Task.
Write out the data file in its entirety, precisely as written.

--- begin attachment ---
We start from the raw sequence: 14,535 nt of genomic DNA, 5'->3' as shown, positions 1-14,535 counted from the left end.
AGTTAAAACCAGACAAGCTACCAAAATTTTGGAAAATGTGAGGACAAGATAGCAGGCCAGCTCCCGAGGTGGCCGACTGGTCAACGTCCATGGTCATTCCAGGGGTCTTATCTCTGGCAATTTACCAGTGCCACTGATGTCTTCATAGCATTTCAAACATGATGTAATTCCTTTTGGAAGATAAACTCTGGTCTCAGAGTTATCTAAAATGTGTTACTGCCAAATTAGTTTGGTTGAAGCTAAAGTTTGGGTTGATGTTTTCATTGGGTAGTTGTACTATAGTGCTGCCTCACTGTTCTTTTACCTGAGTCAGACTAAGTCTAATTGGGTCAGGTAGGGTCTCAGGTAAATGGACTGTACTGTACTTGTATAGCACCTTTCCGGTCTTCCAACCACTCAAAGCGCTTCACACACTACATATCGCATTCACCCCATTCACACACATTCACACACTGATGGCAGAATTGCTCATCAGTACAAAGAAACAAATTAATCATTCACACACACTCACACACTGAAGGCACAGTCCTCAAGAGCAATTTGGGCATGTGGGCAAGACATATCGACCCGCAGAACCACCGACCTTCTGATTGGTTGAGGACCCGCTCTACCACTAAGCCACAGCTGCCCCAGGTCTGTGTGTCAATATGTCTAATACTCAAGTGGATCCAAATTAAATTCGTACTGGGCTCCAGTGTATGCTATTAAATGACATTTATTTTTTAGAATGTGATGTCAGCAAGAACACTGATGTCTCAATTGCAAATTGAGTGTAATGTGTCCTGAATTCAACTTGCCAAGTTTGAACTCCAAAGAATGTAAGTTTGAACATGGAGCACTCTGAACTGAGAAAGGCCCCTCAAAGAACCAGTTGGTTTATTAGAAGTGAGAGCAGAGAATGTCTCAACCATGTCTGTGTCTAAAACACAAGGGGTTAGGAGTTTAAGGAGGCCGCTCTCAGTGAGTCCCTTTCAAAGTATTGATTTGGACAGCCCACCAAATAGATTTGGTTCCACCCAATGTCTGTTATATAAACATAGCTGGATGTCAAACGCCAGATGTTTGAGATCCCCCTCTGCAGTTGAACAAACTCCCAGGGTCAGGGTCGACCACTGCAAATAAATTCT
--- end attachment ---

We start from the raw sequence: 14,535 nt of genomic DNA, 5'->3' as shown, positions 1-14,535 counted from the left end.
AGTTAAAACCAGACAAGCTACCAAAATTTTGGAAAATGTGAGGACAAGATAGCAGGCCAGCTCCCGAGGTGGCCGACTGGTCAACGTCCATGGTCATTCCAGGGGTCTTATCTCTGGCAATTTACCAGTGCCACTGATGTCTTCATAGCATTTCAAACATGATGTAATTCCTTTTGGAAGATAAACTCTGGTCTCAGAGTTATCTAAAATGTGTTACTGCCAAATTAGTTTGGTTGAAGCTAAAGTTTGGGTTGATGTTTTCATTGGGTAGTTGTACTATAGTGCTGCCTCACTGTTCTTTTACCTGAGTCAGACTAAGTCTAATTGGGTCAGGTAGGGTCTCAGGTAAATGGACTGTACTGTACTTGTATAGCACCTTTCCGGTCTTCCAACCACTCAAAGCGCTTCACACACTACATATCGCATTCACCCCATTCACACACATTCACACACTGATGGCAGAATTGCTCATCAGTACAAAGAAACAAATTAATCATTCACACACACTCACACACTGAAGGCACAGTCCTCAAGAGCAATTTGGGCATGTGGGCAAGACATATCGACCCGCAGAACCACCGACCTTCTGATTGGTTGAGGACCCGCTCTACCACTAAGCCACAGCTGCCCCAGGTCTGTGTGTCAATATGTCTAATACTCAAGTGGATCCAAATTAAATTCGTACTGGGCTCCAGTGTATGCTATTAAATGACATTTATTTTTTAGAATGTGATGTCAGCAAGAACACTGATGTCTCAATTGCAAATTGAGTGTAATGTGTCCTGAATTCAACTTGCCAAGTTTGAACTCCAAAGAATGTAAGTTTGAACATGGAGCACTCTGAACTGAGAAAGGCCCCTCAAAGAACCAGTTGGTTTATTAGAAGTGAGAGCAGAGAATGTCTCAACCATGTCTGTGTCTAAAACACAAGGGGTTAGGAGTTTAAGGAGGCCGCTCTCAGTGAGTCCCTTTCAAAGTATTGATTTGGACAGCCCACCAAATAGATTTGGTTCCACCCAATGTCTGTTATATAAACATAGCTGGATGTCAAACGCCAGATGTTTGAGATCCCCCTCTGCAGTTGAACAAACTCCCAGGGTCAGGGTCGACCACTGCAAATAAATTCT